It Never Gets Any Easier


It Never Gets Easier


You’d think the mowing the grass in your own front yard would be a relatively risk free afternoon activity. Sure you need to be a little careful with a blade spinning at 3500 RPM, but modern dead man clutches make accidental injury unlikely. Sometimes, even the mundane can turn deadly. Last Saturday I was on Trauma call and a page came through for an incoming trauma code, car vs pedestrian incident, intubated in the field, unresponsive. I was expecting the usual combination of head and extremity injuries that we often see when people are hit by moving cars. Instead, my patient was a 60-year-old man with no obvious external signs of trauma, unconscious and intubated with no responses to any stimulation. His pupils were 5mm, not dilated but not normal and fixed, meaning they didn’t contract in response to a bright light. This is a bad sign, usually indicative of severe brain injury, bordering on brain death, unless the patient has gotten paralytic drugs, say for a surgery or intubation.

“Did he get drugs in the field?” I asked hopefully.

“No, doc. He took the tube without bucking or gagging, no drugs needed.” Again a bad sign.

Then we got the whole story. He had been mowing his front yard, near the sidewalk, when two cars got involved in a minor fender bender in front of his house. As one of them tried to avoid the accident, it went up on the sidewalk and as the other car hit it, its rear fender brushed against my patient. It was a low speed impact. The car was almost stopped when it clipped him. But speed is less important than force in this case and since force is dependent on mass, the barely moving car knocked the man down. Had he fallen to the grass, he would have had nothing more than a bruise on his thigh. Instead, his head struck the engine housing of the mower. The engine cut off as soon as his hands left the dead man clutch, but the engine is made of tempered steel and aluminum, both much harder than the human skull.

We hurried him off to CT where the scan confirmed a basilar skull fracture with a massive intracranial hemorrhage. His brain was already starting to herniate. That means that the pressure of the bleeding in his skull was pushing the base of his brain into the opening that allows the spinal cord to exit. Herniation = death. The neurosurgeons rushed him off to surgery to take the top of his skull off and give the brain room to expand upward instead of down.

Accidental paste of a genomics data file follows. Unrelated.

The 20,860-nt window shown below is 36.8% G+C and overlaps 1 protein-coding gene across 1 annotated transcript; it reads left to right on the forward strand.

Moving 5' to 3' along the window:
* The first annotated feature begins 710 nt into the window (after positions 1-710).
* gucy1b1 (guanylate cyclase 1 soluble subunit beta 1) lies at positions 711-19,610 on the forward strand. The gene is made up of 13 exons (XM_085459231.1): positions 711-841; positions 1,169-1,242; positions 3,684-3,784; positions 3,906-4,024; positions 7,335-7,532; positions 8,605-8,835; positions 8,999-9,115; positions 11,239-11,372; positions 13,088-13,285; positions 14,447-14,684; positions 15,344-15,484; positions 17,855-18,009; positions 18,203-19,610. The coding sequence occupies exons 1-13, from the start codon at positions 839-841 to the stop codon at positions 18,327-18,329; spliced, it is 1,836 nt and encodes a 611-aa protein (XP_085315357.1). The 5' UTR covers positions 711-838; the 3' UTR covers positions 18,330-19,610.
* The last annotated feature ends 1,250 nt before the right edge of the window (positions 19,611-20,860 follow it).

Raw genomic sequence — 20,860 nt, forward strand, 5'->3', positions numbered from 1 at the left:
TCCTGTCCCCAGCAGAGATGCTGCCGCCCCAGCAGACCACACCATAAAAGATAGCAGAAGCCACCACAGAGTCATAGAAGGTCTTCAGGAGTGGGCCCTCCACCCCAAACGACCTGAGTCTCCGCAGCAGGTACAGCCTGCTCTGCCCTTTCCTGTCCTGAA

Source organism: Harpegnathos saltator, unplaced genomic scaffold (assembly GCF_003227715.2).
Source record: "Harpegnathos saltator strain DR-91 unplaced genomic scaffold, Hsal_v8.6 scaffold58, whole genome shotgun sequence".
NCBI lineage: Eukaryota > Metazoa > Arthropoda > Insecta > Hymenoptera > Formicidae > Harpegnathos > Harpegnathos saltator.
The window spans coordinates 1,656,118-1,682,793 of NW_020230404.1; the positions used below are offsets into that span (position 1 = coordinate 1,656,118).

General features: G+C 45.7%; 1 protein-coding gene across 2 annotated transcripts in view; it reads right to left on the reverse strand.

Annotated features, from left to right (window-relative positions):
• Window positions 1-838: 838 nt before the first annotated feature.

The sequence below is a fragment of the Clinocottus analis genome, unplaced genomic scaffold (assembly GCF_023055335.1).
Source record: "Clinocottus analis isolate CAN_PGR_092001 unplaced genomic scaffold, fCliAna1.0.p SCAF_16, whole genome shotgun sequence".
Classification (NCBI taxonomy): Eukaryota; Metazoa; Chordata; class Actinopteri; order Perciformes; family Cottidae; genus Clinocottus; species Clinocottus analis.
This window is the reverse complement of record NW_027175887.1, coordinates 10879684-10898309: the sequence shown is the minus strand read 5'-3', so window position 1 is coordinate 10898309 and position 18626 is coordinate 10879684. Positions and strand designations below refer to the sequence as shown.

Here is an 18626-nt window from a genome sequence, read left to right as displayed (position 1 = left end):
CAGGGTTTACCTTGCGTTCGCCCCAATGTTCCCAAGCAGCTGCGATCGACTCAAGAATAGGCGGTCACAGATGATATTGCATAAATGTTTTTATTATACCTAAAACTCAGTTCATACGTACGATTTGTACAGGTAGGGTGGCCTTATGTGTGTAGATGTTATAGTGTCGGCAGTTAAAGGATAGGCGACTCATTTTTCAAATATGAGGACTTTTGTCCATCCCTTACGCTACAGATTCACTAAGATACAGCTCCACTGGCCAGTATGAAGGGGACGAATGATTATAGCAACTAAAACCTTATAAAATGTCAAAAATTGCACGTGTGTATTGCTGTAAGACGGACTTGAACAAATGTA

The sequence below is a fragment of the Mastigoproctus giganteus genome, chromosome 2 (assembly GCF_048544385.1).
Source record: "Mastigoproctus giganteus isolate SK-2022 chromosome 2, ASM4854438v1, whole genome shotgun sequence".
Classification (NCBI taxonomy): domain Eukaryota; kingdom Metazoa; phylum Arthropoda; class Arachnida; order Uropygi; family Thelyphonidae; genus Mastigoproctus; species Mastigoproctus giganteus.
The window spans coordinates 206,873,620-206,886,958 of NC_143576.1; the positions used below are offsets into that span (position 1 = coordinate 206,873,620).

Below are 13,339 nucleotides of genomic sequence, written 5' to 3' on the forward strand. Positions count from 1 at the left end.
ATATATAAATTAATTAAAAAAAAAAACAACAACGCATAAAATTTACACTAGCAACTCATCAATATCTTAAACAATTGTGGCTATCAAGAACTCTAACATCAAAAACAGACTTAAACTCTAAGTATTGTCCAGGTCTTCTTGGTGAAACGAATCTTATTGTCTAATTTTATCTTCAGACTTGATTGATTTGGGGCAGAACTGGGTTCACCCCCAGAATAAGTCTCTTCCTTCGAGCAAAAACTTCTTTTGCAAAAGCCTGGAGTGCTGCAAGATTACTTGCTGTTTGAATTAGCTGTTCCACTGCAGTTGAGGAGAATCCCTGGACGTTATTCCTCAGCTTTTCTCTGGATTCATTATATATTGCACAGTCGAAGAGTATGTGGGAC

He’s still not responding and may be brain dead. Now I have to talk to the family about organ donation and eventual withdrawal of care if the flow studies show his brain is indeed dead. They’re obviously in shock. His son keeps saying, “He was only cutting the grass”.

This job never gets easier.

Don’t Just Do Something, Stand There


Don’t Just Do Something, Stand There


Sometimes inaction may be the best action. Recently the hospital where I do much of my elective surgery noted an increased incidence of infections following colon surgery. This was part of a project undertaken in order to comply with a Joint Commission and CMS requirement to demonstrate ongoing quality improvement activity. That’s bureaucratic doublespeak for looking at what you do anyway, and making up some BS about how you’ll do it better. Unfortunately, this time there may really be a problem. The infection rate that the QA department reported was twice as high as other hospitals in the area. Not a good indicator of quality surgical care if true, and not a good way to advertise your hospital.

A meeting of all surgeons who perform colon surgery was quickly called in order to ‘drill down’ on the infection report and find out what was going wrong. Full panic mode ensued in the Admin Office – ‘Oh my God, the sky is falling! We have to DO SOMETHING!’